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Causation - Modern Theories Of Causation, The 1970s And Early 1980s: The Age Of Causal Analyses, Event Causation Versus Causal Generalizations

Science EncyclopediaScience & Philosophy: Categorical judgement to Chimaera

Philosophers have theorized about causation since well before Aristotle, who distinguished several types of causation: efficient, material, final, and formal. For example, a wood carving is made by an artist (the efficient cause) by chiseling a piece of wood (the material cause) for the purpose of creating a beautiful object (the final cause), arriving at something that has the properties of a wood carving (the formal cause).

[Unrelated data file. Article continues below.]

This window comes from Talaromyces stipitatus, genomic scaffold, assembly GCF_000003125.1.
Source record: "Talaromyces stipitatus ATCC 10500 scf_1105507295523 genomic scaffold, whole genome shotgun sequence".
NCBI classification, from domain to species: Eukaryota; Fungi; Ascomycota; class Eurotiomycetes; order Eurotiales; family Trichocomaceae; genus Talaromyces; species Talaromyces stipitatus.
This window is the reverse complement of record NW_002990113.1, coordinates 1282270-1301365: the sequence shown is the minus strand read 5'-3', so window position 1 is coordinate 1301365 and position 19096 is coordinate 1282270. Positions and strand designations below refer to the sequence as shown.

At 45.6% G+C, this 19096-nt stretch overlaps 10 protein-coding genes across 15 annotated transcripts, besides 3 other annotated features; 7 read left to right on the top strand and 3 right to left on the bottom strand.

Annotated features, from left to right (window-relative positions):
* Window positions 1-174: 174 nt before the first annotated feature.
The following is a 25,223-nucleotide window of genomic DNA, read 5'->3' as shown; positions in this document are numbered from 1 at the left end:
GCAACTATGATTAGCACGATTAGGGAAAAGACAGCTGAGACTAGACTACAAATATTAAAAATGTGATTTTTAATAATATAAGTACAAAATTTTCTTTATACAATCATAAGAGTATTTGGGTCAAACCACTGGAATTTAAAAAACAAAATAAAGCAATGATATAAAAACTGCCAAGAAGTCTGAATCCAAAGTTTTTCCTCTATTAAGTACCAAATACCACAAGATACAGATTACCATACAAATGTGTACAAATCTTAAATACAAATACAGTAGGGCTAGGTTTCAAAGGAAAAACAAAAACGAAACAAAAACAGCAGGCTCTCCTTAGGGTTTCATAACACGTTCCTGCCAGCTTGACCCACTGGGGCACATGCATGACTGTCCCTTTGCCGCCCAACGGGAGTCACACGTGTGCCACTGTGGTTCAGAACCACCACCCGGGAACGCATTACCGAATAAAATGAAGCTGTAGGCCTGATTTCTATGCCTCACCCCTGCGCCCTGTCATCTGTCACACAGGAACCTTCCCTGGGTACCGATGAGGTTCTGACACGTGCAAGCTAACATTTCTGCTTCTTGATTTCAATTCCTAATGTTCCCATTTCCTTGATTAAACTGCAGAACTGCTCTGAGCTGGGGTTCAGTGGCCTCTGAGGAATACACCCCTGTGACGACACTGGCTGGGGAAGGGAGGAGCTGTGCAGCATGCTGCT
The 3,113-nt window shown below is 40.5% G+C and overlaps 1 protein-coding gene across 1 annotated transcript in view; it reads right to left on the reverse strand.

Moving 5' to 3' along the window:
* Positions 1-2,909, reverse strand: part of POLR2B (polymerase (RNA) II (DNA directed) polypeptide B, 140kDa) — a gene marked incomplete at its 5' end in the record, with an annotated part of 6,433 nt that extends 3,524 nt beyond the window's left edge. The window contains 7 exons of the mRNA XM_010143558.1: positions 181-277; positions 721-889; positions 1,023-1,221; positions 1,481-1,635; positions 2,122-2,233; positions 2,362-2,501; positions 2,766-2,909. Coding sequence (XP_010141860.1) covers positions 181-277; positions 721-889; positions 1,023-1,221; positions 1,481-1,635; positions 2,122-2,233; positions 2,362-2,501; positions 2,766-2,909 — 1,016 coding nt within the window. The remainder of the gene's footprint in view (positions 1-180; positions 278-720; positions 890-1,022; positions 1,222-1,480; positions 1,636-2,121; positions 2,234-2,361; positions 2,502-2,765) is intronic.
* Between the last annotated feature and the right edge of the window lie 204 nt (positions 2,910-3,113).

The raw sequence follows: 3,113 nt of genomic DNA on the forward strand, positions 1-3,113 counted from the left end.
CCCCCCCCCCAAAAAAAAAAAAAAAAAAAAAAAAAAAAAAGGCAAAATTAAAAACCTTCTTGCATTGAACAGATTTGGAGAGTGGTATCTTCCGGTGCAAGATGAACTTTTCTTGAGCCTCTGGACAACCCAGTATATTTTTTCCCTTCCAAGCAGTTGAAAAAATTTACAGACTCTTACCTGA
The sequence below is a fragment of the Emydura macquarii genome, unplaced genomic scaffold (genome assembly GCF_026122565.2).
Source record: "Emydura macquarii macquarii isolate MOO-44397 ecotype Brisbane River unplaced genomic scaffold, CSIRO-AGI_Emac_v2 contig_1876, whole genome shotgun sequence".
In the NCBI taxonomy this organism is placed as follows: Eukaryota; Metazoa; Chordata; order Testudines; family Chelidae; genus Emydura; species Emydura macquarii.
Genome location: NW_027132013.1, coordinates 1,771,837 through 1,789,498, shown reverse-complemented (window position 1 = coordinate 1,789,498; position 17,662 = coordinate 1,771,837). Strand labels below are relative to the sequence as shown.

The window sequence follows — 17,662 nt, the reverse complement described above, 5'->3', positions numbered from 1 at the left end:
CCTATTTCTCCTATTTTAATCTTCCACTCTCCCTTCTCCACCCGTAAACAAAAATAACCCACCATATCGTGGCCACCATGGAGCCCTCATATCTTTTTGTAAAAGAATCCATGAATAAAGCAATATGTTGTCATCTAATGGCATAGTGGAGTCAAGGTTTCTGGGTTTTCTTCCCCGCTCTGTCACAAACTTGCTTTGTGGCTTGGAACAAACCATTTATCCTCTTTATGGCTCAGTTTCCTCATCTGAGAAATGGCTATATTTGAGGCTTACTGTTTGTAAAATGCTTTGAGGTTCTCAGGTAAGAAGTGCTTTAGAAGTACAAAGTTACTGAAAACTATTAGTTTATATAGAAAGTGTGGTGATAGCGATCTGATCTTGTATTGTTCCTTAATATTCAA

Although Aristotle's typology framed discussions of causation until the scientific revolution and in some circles even until David Hume, the focus settled onto analyzing efficient causation and in particular on understanding the kinds of substances that might interact causally. René Descartes, for example, separated material and mental substances and wrote extensively on how cross-substance causation might happen. Discussions of causation thus became entangled with the metaphysics of substance, and positions ranged all the way from Baruch Spinoza, who claimed there is only one type of substance, to Gottfried Wilhelm Leibniz, who claimed there was an infinity of unique substances, one per monad. Everyone wanted to understand causation as involving some "power" to produce change, and different substances possess different sorts of powers over their own and other substances. For example, the empiricist Bishop George Berkeley argued that our ideas (sensations) cannot be caused by other ideas or matter, because ideas and matter are "inert" and do not have the sort of causal "power" necessary for efficient causation. Only an agent like God or a willful person possesses such power. John Locke, in An Essay concerning Human Understanding, wrote voluminously trying to explicate the idea of causal power in empiricist terms. David Hume, the brilliant eighteenth-century Scottish philosopher, finally rejected the notion of causal power as being beyond direct observation, and he recast the problem of understanding the connection between a cause and its effect as another version of the problem of induction. Although causes always seem to be followed by their effects, the bond between them might well be nothing more than a psychological habit we develop as a result of regularly perceiving the idea of one type of object or event (e.g., thunder) just after the idea of another (e.g., lightning). Hume's challenge was to find compelling reasons for believing that when an object similar to one we have seen previously occurs, then the effect must necessarily occur. No one has succeeded in answering Hume's challenge, but his effect on the debate was as powerful as Aristotle's. All modern theories of causation begin with something like Hume's story: there are objects or events that we can group as similar, like the events of walking in the rain with no coat and developing a cold. They all ask what does it mean to assert that the relation between these events is causal.

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